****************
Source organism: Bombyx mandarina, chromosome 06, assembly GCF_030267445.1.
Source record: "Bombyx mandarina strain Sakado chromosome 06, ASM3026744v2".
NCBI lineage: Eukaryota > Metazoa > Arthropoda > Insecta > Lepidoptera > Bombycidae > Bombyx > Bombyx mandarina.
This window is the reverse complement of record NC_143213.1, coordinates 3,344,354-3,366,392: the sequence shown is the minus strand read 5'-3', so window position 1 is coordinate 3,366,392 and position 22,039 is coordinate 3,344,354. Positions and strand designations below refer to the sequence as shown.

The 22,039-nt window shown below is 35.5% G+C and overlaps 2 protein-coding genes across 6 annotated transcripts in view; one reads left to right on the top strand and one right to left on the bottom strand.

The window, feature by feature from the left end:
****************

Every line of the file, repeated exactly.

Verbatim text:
Source organism: Bombyx mandarina, chromosome 06, assembly GCF_030267445.1.
Source record: "Bombyx mandarina strain Sakado chromosome 06, ASM3026744v2".
NCBI lineage: Eukaryota > Metazoa > Arthropoda > Insecta > Lepidoptera > Bombycidae > Bombyx > Bombyx mandarina.
This window is the reverse complement of record NC_143213.1, coordinates 3,344,354-3,366,392: the sequence shown is the minus strand read 5'-3', so window position 1 is coordinate 3,366,392 and position 22,039 is coordinate 3,344,354. Positions and strand designations below refer to the sequence as shown.

The 22,039-nt window shown below is 35.5% G+C and overlaps 2 protein-coding genes across 6 annotated transcripts in view; one reads left to right on the top strand and one right to left on the bottom strand.

The window, feature by feature from the left end: